Europe’s Unloved Utilities Eye Redemption in Commodities Boom
(Bloomberg) -- European utility stocks -- the region’s worst performing sector this year -- are set for a boost from soaring power and gas prices as the economy emerges from the pandemic.
German power producer RWE AG posted first-half profit that beat analysts’ estimates on Thursday, a day after compatriot EON SE increased its outlook for the year. They join France’s Engie SA, Britain’s Drax Group Plc and Austria’s Verbund AG in releasing improving earnings as energy prices rally.
So far, the post-pandemic equities boom that pushed global stocks to record highs hasn’t benefited European utilities, which, as a sector, have been broadly flat as coronavirus lockdowns damped consumption. But the combination of increasing energy demand and the prospect prices will keep rising is prompting some to say investors are overlooking the positive impacts for the industry.
“The performance of energy utilities’ shares hasn’t been good, given weak electricity demand during coronavirus,” said Fernando Garcia, an analyst at RBC Europe Ltd. “But that has already started to change as demand keeps improving and clean energy has became more profitable. In the medium and long term, if high power prices sustain, they will benefit energy utilities.”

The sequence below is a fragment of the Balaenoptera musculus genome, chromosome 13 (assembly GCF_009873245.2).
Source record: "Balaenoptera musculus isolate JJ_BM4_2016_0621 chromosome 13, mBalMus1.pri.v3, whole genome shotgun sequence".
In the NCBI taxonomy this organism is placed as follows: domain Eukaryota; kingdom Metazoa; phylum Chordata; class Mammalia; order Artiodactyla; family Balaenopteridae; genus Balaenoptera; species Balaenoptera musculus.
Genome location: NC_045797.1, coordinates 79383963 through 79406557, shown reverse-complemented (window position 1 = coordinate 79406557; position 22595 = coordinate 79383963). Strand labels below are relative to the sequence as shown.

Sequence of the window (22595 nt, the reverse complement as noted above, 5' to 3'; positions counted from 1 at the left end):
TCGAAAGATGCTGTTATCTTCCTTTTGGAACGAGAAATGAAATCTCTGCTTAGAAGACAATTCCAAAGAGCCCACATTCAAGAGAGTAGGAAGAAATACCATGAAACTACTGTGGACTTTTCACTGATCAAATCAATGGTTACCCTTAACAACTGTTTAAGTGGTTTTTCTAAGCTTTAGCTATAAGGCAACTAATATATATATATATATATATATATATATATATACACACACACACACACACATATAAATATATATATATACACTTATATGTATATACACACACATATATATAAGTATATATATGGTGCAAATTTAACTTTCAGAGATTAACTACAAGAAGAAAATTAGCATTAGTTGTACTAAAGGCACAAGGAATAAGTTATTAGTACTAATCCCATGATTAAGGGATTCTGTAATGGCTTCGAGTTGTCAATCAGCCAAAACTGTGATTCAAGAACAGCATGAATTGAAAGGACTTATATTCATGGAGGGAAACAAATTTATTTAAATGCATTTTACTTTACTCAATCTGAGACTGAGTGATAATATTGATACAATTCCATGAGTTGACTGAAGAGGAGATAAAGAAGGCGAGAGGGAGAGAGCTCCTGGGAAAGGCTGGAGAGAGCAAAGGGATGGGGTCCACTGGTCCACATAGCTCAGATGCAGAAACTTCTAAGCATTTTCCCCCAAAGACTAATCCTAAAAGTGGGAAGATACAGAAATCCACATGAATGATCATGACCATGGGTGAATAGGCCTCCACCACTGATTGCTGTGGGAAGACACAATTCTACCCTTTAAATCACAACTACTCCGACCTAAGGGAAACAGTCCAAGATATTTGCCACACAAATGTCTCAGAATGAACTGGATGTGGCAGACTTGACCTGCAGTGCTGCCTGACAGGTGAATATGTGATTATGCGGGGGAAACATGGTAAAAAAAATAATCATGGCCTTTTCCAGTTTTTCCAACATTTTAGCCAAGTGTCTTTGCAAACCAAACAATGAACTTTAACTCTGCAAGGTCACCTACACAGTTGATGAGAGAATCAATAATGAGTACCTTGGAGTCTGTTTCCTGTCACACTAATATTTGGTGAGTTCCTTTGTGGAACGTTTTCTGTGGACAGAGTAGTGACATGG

Europe’s utility sector has only gained about 1% this year, a fraction of the 19% gain in the overall Stoxx-600 index of European companies.
To be sure, some utility stocks have registered double-digit gains this year, including EON, Uniper SE and Helsinki-based Fortum Oyj. However, the biggest companies by market capitalization, such as Italy’s Enel Spa, Electricite de France SA and Denmark’s Orsted A/S, have underperformed, some by a wide margin.
The surge in gas, coal and carbon permits is boosting the cost of electricity and underpinning utilities’ earnings. Front-year German power futures, a benchmark for Europe, are trading at the highest level since 2008. The elevated prices are expected to be extended at least into winter, when colder weather will increase the need of energy for heating.
Utilities with nuclear, hydroelectric and renewable power generation will benefit most from the rally because they produce low-carbon electricity and don’t need to pay the record high costs for emission permits, a key driver in this year’s power market gains. RWE, Madrid-based Naturgy SA and the U.K.’s SSE Plc are some of the companies positively impacted, according to RBC.
Still, the rising cost of carbon permits -- up 75% this year -- could drag on power producers with portfolios of fossil fuel-fired stations. Uniper’s first-half profit tumbled as the German utility had to buy carbon allowances to cover power plant emissions that exceeded even its own estimates.
Rising power prices may prompt utilities to reassess their system of locking-in, or hedging, prices for forward sales of electricity. The full benefit of higher market rates will apply to generation that hasn’t been hedged.
“Higher power prices will probably attract more investors to some of these assets, and they will be looking at hedging policies,” said Nicolas Bouthors, an equity analyst at Alphavalue SAS in Paris. “Some utilities in Europe are seeing improving margins already now, but current booming prices will really have an impact in two, three or even four years.”
©2021 Bloomberg L.P.